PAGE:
Devin Super Tramp inspires others by following his passion
One year ago Devin Graham aka Devin Super Tramp was busy traveling the globe, making amazing extreme sports videos for clients. Today, his success, and his YouTube subscriber numbers, continue to skyrocket. Graham now has an established audience, deals with equipment manufacturers, and high profile clients, but he’s not the kind of person who rests on his laurels. In 2015, he’s setting his sights on longer-form content while he continues to inspire others to follow their passion.
Adobe: What have you been up to this past year?
Graham: Our biggest focus has been on growing our audience. In just the past year we’ve expanded from three to seven full-time employees. We have almost three million subscribers and over half a billion views of our videos. The more exposure we get the bigger the brands that contact us.
Adobe: What does this growth mean to your company?
Graham: Our end goal has always been to do bigger, Hollywood-style films and storytelling. We recently collaborated with RocketJump and Corridor Digital on a fun, story-driven project for Ubisoft that was shot in Minnesota and will launch in July. We’re looking forward to working on more projects like this in the future.
Adobe: What do you think helps drive traffic on YouTube?
Graham: A lot of success in the social media world comes from everyone pushing traffic to each other. RocketJump and Corridor Digital are top notch filmmakers on YouTube, so working with them is a good fit for us because they’re focused on the same things we’re passionate about.
Adobe: Will you continue to work with brands?
Graham: Absolutely, we love the work we do with brands. We’ve recently been working on some big videos with Sea-Doo and Timex. We’ve also done projects with Crocs, Canada Tourism, Schick, and NetSuite. We love being able to combine our brand work with our service-oriented projects. For example, we have a good relationship with Ford, so we engaged the company to help fund a project in Guatemala where we built legs for people who needed them so they could walk again.
Adobe: What’s your biggest project at the moment?
Graham: We’re currently working on a huge Iceland project. The focus is on our own story as a filmmaking team. We shot most of it in March, and we’re going back in a few months to film the rest.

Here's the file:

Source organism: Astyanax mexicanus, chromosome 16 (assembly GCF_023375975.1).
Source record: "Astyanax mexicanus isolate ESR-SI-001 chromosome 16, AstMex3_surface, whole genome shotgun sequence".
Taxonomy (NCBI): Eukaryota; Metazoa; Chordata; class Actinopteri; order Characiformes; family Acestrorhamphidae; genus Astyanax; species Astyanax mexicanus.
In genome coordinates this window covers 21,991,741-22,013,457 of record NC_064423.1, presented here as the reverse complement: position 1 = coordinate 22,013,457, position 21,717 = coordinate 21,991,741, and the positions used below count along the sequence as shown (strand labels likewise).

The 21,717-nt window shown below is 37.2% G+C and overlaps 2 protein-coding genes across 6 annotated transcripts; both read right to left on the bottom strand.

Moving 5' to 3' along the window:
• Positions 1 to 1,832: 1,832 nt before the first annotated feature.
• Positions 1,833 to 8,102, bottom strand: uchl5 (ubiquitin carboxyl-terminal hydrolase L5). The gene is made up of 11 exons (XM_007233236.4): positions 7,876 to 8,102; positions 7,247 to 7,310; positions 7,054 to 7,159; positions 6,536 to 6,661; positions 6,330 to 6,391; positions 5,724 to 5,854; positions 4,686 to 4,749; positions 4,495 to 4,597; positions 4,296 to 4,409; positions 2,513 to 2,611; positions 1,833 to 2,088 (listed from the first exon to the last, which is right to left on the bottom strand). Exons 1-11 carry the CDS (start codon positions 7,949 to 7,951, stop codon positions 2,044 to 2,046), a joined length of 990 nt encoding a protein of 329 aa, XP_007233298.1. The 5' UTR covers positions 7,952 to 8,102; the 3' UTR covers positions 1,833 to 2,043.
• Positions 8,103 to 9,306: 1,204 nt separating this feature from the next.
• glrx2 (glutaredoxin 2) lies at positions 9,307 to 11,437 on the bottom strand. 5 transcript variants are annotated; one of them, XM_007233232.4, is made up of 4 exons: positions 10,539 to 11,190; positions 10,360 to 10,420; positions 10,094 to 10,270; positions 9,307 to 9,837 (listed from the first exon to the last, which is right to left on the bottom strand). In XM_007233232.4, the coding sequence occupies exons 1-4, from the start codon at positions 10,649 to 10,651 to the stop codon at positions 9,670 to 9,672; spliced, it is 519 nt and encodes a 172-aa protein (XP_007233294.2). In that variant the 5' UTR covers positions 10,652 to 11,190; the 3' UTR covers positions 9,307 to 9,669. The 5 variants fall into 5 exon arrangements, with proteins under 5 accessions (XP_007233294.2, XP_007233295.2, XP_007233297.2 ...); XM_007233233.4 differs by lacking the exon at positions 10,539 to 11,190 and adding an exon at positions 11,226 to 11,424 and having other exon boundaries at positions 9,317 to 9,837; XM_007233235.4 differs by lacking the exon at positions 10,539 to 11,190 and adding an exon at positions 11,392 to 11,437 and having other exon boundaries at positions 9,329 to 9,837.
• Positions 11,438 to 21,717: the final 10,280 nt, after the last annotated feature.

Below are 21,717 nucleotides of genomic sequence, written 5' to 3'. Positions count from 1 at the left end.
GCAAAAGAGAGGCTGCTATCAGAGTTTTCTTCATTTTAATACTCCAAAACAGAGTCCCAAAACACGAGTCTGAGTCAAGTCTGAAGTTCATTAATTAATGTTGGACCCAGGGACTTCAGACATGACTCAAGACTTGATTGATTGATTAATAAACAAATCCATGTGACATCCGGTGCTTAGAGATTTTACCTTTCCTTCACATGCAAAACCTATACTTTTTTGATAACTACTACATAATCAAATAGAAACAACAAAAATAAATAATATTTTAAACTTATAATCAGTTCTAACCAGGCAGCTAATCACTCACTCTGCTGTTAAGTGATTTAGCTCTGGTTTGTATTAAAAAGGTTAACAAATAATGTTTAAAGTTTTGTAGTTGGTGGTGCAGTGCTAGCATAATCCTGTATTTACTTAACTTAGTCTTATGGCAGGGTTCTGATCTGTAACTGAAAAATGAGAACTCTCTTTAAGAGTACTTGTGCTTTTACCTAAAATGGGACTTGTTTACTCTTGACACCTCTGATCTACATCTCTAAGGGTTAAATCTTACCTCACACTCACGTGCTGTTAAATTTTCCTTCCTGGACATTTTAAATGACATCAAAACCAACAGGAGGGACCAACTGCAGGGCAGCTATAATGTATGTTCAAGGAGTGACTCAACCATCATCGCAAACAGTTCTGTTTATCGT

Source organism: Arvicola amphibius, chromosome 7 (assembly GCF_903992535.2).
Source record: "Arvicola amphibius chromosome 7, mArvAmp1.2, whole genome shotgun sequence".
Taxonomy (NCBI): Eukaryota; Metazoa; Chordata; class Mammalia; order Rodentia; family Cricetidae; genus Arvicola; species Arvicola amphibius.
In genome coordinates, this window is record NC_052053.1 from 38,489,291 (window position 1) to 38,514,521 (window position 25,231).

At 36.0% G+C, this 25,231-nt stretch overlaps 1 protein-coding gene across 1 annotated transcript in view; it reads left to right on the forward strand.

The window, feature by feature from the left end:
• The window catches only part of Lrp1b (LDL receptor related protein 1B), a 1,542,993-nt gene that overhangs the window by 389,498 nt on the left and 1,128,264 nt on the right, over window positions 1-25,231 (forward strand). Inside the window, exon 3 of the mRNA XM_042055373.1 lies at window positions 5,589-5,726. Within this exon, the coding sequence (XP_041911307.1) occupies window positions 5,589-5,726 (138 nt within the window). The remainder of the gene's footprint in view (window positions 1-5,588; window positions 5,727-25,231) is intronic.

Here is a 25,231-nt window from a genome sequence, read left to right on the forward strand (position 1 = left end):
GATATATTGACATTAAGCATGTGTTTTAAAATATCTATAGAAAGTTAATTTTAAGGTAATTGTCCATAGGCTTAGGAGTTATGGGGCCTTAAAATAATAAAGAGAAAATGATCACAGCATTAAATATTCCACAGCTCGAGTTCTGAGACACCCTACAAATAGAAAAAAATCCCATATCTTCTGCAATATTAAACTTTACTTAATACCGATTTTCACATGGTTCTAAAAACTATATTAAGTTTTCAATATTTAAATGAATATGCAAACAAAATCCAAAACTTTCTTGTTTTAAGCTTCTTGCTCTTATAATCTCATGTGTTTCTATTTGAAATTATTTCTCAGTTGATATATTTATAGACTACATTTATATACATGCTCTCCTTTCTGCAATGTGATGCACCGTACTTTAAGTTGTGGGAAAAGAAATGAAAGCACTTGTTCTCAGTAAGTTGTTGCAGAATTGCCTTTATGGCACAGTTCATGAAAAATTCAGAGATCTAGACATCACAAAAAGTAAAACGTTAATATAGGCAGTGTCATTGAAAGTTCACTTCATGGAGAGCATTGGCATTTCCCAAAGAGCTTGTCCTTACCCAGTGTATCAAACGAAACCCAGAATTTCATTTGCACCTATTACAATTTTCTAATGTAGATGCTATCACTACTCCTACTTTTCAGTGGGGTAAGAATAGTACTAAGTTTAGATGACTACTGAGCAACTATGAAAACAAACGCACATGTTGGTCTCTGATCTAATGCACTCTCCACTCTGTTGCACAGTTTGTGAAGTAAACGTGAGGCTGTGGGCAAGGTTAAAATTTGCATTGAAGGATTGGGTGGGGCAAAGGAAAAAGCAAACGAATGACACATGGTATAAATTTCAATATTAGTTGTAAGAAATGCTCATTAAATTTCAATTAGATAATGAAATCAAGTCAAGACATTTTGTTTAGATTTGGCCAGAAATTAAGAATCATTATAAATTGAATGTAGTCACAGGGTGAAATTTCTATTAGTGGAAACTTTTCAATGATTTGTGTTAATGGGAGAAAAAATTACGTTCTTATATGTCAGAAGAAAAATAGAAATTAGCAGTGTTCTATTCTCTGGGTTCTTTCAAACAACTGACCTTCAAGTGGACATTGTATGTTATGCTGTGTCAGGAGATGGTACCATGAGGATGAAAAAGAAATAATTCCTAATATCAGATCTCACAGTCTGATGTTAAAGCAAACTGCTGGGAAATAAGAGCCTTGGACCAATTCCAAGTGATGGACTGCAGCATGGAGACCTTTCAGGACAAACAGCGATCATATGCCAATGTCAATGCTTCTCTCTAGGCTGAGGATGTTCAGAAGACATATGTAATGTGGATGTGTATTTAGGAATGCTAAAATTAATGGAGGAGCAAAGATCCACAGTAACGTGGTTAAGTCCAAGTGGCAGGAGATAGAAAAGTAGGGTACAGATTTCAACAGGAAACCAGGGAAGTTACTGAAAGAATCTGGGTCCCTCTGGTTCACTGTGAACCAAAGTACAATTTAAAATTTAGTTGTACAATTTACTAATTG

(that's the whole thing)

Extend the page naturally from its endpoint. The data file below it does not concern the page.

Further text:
Adobe: Why Iceland?
Graham: When my YouTube career first started I was hired by a big company in Europe to do a commercial in Iceland. It was one of my first projects and I fell in love with the country and always wanted to go back. Recently I was watching The Secret Life of Walter Mitty, which is all about pursuing your passion and doing things you love to do, and it put it all back in perspective for me. We have a story to tell about why we create videos. I hope that by telling people about what we do we can inspire them in the same way that movie inspired me.
I called up the team and told them that we were going to Iceland, and we left three months later. We documented what really happens on a shoot. Iceland was ideal for this project because conditions are harsh and it’s hard to film, which made it even more rewarding. The Northern Lights and amazing, pristine landscape really exemplify how rewarding it is to fight for your passion, even in extreme locations or circumstances.
Adobe: How do you keep up?
Graham: It’s a fast pace, but it’s all been worth it. I get to do what I love. We’re editing all the time, on site and on airplanes. Working with Creative Cloud and Premiere Pro helps us do what we need to do quickly and efficiently to meet our quality standards and deadlines. We do a lot of work with 4K and it’s great to have an NLE that can handle that with no problem. Our 4K videos are even used by manufacturers to promote 4K televisions in stores.
Adobe: What are you most looking forward to at the 2015 NAB Show?
Graham: Some newer NAB attendees might feel like they are the “under dogs” and many might aspire to do what I’m doing. Everyone wants to be a Hollywood filmmaker and everyone tells you it’s impossible and you’re never going to be able to do it. I was in the same circumstance. My family didn’t have money when I was growing up so I had very little camera gear. When I started my YouTube channel I had an original GoPro and a Canon T2i. I borrowed cameras from everyone and today we have two RED Dragon cameras, a Glidecam, and more. Like a lot of people at NAB, I started at the bottom, worked hard, and learned from experience.
Read more about Graham’s work here.
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